IN the months running up to September 18, 2014 I received a phonemail from an independence campaigner in Easterhouse. At the time I was helping to coordinate mass canvasses through the Radical Independence Campaign. As part of the campaign we organised a voter registrations drive. “I’ve never seen anything like this”, said the message. “We have a queue at the stall of people wanting to register.’’ It was at that moment I realised that something profound was happening in Scotland.

If you study areas of low voter turnout, it is no surprise that these are clustered around constituencies that have been carved out of the political system. What is the point in voting, when you don’t feel that your interests are represented? But in 2014 that changed. Many who had never voted before realised there was an opportunity for change. And that this vote would count like never before.

We distilled this into a simple message. That it would be the housing schemes of Scotland, not the playing fields of Eton, that would determine the future. Yes Scotland couldn’t keep track of the groups being set up, or of the activities taking place. It blossomed into a full-blown movement that laid down lasting roots. People did not ask for permission to act. We shook a failed Establishment to the core.

I am not in favour of re-running the 2014 campaign. Even if we tried to, the context has dramatically changed. But this does not mean handing the soul of the independence movement to the corporate lobby. Instead we have to build a platform that can deliver transformational social and economic change at a time when the whole of Western politics is in crisis.

That crisis has material roots. It comes from economic inequality, from the battle scars of austerity, and from the arrogance of elites who have seen their wealth grow while millions have had their living standards trampled on from above.

Once people have found their voice, they don’t want to lose it. I always viewed the mass joining of the SNP as admirable for this reason. No longer would people sit on the sidelines. A hundred thousand people joined as a way of keeping independence alive. The 2015 General Election campaign reflected this radical intent, railing against austerity, for independence and in direct opposition to the Westminster establishment.

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But what has happened since is a lesson for all movements. Despite weak opposition, and enjoying near absolute political hegemony, notions of radical reform under devolution were quietly buried. Lacking on land reform, conservative on scrapping the council tax and standardised testing are just a few examples. The message: don’t rock the boat.

It was unsurprising then that Nicola Sturgeon selected Andrew Wilson, a founder of Charlotte Street Partners – Scotland’s premier corporate lobbyists – to draw up the economic programme. It was equally unsurprising that the Growth Commission read like something from a Blairite handbook.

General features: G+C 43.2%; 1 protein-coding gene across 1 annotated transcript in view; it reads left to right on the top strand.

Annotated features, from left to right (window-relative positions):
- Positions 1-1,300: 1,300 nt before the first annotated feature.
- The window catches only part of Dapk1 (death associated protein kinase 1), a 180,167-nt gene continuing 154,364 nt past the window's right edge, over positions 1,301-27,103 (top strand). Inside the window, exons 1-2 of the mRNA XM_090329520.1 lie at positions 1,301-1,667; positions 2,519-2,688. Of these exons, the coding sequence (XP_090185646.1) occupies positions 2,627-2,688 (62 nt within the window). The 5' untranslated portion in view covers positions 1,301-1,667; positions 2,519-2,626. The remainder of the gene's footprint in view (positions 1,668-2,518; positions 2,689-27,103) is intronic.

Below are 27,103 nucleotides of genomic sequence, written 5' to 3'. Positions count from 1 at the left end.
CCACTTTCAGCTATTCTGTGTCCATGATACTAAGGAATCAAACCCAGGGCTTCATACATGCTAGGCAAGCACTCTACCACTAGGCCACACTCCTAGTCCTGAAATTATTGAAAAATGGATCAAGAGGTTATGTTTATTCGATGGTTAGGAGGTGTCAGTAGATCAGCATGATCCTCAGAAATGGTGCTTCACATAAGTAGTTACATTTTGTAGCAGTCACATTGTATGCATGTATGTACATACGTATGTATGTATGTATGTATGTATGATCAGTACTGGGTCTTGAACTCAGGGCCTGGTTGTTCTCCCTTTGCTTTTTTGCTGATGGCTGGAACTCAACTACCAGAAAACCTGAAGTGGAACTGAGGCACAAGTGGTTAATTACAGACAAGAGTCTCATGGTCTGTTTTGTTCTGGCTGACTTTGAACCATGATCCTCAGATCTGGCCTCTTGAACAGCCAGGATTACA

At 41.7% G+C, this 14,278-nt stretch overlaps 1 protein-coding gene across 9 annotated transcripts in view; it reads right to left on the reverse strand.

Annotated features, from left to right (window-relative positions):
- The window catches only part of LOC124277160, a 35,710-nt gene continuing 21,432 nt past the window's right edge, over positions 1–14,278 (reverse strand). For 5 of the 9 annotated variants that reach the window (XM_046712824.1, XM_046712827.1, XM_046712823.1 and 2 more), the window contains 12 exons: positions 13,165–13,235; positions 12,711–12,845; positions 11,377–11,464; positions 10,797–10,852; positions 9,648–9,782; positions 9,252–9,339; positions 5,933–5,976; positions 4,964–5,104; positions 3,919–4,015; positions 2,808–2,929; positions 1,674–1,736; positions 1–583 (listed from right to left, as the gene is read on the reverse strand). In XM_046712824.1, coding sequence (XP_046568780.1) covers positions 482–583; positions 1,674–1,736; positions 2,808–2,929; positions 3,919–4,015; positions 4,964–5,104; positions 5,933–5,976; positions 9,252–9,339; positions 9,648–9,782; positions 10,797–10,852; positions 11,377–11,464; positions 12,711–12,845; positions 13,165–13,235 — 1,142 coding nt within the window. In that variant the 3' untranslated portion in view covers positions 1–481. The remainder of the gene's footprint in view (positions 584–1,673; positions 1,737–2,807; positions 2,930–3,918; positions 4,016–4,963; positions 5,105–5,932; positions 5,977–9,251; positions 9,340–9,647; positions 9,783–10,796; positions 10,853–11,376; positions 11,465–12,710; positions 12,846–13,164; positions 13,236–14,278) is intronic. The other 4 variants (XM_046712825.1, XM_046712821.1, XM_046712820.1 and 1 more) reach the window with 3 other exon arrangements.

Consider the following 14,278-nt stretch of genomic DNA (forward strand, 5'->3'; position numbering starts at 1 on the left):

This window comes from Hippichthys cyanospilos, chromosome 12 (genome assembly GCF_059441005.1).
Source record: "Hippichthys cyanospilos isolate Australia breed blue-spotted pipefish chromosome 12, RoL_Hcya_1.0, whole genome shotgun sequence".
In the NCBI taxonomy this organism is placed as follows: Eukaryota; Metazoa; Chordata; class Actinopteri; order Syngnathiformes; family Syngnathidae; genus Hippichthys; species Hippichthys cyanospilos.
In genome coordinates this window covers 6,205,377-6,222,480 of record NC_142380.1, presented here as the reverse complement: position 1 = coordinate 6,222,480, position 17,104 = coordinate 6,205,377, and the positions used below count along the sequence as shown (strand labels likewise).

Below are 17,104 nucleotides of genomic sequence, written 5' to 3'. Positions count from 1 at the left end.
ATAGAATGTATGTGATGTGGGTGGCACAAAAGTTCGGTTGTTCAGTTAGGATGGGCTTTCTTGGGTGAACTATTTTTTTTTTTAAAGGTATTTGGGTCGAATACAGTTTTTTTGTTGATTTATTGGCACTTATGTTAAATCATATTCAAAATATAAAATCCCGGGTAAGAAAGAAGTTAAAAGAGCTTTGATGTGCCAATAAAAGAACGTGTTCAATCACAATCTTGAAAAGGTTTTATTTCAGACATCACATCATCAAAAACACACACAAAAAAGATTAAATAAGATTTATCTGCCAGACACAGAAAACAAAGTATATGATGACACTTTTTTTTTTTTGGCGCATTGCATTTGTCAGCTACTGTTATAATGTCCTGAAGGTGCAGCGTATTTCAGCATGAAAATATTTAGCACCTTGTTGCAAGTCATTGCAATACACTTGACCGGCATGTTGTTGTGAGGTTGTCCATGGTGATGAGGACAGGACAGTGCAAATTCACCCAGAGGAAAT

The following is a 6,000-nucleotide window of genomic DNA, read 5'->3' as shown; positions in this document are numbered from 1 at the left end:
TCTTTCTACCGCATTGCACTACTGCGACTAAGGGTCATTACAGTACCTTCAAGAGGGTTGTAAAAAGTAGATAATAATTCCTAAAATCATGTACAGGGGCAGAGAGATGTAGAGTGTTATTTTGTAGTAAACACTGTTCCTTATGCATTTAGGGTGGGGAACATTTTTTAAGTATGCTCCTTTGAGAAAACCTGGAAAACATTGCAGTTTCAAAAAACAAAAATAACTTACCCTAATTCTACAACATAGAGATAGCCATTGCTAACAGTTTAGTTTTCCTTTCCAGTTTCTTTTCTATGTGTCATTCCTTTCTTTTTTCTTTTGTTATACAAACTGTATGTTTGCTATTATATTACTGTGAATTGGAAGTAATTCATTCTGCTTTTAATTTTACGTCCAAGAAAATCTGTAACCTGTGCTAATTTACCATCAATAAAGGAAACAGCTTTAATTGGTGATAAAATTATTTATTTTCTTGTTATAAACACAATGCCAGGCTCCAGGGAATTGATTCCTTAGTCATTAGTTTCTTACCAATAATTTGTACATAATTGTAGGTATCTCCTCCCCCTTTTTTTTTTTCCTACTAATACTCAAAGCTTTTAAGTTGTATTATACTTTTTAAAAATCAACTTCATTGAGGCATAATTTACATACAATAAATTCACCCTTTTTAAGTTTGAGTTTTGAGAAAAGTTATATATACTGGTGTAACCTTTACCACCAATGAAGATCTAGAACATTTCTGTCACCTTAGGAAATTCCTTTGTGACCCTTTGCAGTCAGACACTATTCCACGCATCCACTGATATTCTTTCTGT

Gone were aspirations of true economic justice. Back we went to deficit reduction. Financial regulation would mirror the UK. We wouldn’t control our own monetary policy. Flexi-work would provide cover for a retrenchment of precarious work practices. And despite the First Minister’s call for a Scottish Green Deal, the Growth Commission doctrine is an obstacle to such a policy.

I admire Andrew Wilson for his honesty when he alludes to the “softest possible independence”. Hard economic power will stay exactly where it is: with financial elites, the bankers and the orthodoxies that have consigned so many to poverty. The Growth Commission would become the negotiating position and the foundation for a new state, hard-wiring neoliberalism into the process from the start.

What we have witnessed is a combination of top-down party management, corporate lobbying, and a careful dangling of the independence carrot to push through a transfer of power from the mass independence movement, to a handful of advisors, careerist politicians and lobbyists. A far cry from Peter Murrell’s e-mail to new members urging a “people’s force for change” at the end of 2014.

I have been outspoken in relation to the SNP leadership but have never once attacked the independence movement. It is thanks to this movement, and the great demonstrations, that independence has been kept afloat. Alongside the committed network of Yes activists across the country I have no doubt that this movement will once again rise to the occasion and that we will indeed achieve independence thanks to their tenacity.

But to do that, all of us have to have the courage to challenge leadership positions when the stakes are so high. In debates on this question, I’m often told that independence comes first, then we can change society. But as I write, the process itself is being captured by corporate interests. Another Scotland is possible – but not with the Growth Commission.